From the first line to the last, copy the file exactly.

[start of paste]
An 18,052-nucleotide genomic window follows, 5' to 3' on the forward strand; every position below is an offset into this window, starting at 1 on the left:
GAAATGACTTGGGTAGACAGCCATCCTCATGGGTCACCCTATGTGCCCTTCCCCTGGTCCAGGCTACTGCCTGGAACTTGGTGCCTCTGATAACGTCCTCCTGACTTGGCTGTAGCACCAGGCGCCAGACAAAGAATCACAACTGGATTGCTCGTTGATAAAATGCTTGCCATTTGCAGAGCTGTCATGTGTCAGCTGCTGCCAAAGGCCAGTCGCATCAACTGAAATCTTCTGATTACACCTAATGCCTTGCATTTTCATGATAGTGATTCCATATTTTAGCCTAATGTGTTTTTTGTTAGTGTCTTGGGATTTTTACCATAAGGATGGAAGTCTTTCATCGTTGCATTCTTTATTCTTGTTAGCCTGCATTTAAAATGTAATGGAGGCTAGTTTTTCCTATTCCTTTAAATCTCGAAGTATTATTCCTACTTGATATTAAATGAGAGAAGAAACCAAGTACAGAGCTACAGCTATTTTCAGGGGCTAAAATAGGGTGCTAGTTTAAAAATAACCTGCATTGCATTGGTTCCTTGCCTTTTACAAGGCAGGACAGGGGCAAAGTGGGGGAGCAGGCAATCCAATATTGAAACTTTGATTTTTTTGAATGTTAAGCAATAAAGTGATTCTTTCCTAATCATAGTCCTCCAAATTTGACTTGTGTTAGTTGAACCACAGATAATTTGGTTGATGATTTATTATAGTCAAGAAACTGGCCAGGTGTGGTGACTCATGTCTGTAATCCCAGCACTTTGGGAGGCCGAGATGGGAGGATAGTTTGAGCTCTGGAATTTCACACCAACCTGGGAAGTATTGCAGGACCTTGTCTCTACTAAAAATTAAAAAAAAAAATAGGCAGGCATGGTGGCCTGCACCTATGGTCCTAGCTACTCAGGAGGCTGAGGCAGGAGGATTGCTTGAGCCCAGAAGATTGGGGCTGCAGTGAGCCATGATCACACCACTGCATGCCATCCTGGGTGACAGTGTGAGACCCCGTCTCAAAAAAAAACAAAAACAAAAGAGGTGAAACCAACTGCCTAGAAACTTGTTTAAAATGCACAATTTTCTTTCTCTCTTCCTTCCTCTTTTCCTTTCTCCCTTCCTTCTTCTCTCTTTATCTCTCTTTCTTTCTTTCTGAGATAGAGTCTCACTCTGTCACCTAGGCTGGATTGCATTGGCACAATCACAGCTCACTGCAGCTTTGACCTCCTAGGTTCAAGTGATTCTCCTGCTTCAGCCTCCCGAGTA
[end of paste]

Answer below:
An 18,052-nucleotide genomic window follows, 5' to 3' on the forward strand; every position below is an offset into this window, starting at 1 on the left:
GAAATGACTTGGGTAGACAGCCATCCTCATGGGTCACCCTATGTGCCCTTCCCCTGGTCCAGGCTACTGCCTGGAACTTGGTGCCTCTGATAACGTCCTCCTGACTTGGCTGTAGCACCAGGCGCCAGACAAAGAATCACAACTGGATTGCTCGTTGATAAAATGCTTGCCATTTGCAGAGCTGTCATGTGTCAGCTGCTGCCAAAGGCCAGTCGCATCAACTGAAATCTTCTGATTACACCTAATGCCTTGCATTTTCATGATAGTGATTCCATATTTTAGCCTAATGTGTTTTTTGTTAGTGTCTTGGGATTTTTACCATAAGGATGGAAGTCTTTCATCGTTGCATTCTTTATTCTTGTTAGCCTGCATTTAAAATGTAATGGAGGCTAGTTTTTCCTATTCCTTTAAATCTCGAAGTATTATTCCTACTTGATATTAAATGAGAGAAGAAACCAAGTACAGAGCTACAGCTATTTTCAGGGGCTAAAATAGGGTGCTAGTTTAAAAATAACCTGCATTGCATTGGTTCCTTGCCTTTTACAAGGCAGGACAGGGGCAAAGTGGGGGAGCAGGCAATCCAATATTGAAACTTTGATTTTTTTGAATGTTAAGCAATAAAGTGATTCTTTCCTAATCATAGTCCTCCAAATTTGACTTGTGTTAGTTGAACCACAGATAATTTGGTTGATGATTTATTATAGTCAAGAAACTGGCCAGGTGTGGTGACTCATGTCTGTAATCCCAGCACTTTGGGAGGCCGAGATGGGAGGATAGTTTGAGCTCTGGAATTTCACACCAACCTGGGAAGTATTGCAGGACCTTGTCTCTACTAAAAATTAAAAAAAAAAATAGGCAGGCATGGTGGCCTGCACCTATGGTCCTAGCTACTCAGGAGGCTGAGGCAGGAGGATTGCTTGAGCCCAGAAGATTGGGGCTGCAGTGAGCCATGATCACACCACTGCATGCCATCCTGGGTGACAGTGTGAGACCCCGTCTCAAAAAAAAACAAAAACAAAAGAGGTGAAACCAACTGCCTAGAAACTTGTTTAAAATGCACAATTTTCTTTCTCTCTTCCTTCCTCTTTTCCTTTCTCCCTTCCTTCTTCTCTCTTTATCTCTCTTTCTTTCTTTCTGAGATAGAGTCTCACTCTGTCACCTAGGCTGGATTGCATTGGCACAATCACAGCTCACTGCAGCTTTGACCTCCTAGGTTCAAGTGATTCTCCTGCTTCAGCCTCCCGAGTA